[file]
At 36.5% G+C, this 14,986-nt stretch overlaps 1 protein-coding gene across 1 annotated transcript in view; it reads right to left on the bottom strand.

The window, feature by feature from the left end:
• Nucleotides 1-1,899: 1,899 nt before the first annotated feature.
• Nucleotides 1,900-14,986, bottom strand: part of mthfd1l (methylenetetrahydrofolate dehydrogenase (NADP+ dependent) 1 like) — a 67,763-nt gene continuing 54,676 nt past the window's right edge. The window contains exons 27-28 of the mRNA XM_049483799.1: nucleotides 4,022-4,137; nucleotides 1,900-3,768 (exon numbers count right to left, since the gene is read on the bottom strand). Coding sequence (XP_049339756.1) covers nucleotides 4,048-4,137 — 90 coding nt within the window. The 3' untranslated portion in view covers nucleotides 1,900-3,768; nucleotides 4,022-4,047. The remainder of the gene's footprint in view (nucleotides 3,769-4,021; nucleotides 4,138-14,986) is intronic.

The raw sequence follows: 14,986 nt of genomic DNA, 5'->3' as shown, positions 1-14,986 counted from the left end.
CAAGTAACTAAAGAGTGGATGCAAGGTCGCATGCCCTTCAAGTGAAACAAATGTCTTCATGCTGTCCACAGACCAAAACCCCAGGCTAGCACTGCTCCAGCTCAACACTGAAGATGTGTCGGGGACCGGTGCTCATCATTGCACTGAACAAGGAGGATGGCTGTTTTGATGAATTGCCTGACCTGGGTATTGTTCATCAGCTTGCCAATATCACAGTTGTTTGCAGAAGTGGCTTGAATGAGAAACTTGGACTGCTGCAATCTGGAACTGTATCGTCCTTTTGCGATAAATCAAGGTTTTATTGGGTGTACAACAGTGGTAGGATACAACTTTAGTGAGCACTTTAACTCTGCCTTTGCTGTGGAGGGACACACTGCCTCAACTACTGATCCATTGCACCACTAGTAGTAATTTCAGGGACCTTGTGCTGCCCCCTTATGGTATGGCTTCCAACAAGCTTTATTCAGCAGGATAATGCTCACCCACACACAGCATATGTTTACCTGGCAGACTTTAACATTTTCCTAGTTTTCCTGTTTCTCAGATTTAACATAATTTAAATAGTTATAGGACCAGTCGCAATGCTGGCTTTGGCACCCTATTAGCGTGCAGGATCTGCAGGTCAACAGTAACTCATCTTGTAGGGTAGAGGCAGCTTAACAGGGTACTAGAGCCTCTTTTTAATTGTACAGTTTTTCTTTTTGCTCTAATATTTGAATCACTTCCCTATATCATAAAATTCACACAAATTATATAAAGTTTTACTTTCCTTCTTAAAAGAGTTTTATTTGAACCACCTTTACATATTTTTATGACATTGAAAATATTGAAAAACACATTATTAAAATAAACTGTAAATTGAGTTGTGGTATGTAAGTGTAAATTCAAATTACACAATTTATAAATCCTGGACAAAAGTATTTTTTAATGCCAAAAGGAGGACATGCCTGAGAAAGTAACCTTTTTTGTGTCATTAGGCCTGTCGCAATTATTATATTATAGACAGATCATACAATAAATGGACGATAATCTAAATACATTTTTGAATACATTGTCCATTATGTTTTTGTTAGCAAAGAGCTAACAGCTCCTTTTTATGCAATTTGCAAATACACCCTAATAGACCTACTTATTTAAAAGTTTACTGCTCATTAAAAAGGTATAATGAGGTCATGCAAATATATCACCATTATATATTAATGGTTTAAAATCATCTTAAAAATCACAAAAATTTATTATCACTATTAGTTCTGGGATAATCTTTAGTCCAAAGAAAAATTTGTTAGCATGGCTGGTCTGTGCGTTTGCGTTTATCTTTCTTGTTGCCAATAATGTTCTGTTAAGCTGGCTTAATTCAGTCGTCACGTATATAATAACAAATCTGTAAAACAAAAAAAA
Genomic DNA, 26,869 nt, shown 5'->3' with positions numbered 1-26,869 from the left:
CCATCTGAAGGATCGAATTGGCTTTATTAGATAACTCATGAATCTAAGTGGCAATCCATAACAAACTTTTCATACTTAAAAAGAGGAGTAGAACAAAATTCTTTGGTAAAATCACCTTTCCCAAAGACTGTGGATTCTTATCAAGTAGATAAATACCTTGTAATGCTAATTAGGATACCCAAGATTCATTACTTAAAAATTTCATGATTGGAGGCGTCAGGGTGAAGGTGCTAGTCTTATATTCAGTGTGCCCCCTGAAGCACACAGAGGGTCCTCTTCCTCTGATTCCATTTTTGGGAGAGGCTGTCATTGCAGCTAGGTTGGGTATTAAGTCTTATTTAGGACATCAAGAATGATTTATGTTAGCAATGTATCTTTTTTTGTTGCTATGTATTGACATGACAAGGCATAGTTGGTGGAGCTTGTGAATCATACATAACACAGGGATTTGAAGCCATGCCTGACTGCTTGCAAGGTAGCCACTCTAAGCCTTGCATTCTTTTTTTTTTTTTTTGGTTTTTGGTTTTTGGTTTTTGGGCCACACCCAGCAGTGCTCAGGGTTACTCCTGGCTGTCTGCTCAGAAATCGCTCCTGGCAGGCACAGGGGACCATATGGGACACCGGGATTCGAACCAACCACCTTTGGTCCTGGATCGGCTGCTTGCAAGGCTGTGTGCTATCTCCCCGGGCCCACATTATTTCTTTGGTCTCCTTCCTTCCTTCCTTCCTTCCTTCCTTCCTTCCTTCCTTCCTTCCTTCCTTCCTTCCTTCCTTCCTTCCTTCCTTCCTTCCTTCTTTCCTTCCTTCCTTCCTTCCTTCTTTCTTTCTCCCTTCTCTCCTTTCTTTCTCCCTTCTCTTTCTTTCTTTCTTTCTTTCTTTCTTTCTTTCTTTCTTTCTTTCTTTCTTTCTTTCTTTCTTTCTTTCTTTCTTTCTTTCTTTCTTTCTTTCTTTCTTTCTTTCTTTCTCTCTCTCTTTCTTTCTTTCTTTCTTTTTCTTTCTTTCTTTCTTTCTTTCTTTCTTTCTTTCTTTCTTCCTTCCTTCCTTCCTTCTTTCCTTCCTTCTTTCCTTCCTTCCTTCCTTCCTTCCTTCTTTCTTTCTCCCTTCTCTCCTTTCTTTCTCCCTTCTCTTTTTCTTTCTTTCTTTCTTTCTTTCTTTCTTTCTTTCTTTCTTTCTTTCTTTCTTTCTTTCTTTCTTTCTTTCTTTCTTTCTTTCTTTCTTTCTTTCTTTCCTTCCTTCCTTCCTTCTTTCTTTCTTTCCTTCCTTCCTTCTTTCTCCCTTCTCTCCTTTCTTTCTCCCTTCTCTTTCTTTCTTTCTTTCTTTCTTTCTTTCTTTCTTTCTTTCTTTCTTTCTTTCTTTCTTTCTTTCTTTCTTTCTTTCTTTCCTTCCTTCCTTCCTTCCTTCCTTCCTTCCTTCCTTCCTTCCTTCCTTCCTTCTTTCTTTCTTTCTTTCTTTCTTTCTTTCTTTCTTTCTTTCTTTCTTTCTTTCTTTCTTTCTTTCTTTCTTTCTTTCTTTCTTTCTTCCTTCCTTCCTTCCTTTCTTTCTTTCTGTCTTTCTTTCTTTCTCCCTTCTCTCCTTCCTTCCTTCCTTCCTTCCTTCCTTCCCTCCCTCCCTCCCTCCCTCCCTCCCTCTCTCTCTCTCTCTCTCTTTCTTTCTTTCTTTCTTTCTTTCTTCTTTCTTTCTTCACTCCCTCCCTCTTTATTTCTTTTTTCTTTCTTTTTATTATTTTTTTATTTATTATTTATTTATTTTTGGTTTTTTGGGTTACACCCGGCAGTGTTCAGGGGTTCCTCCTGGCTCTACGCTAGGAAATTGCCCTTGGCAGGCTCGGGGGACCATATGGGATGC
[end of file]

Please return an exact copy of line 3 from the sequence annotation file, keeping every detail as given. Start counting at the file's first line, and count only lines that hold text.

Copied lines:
• Nucleotides 1-1,899: 1,899 nt before the first annotated feature.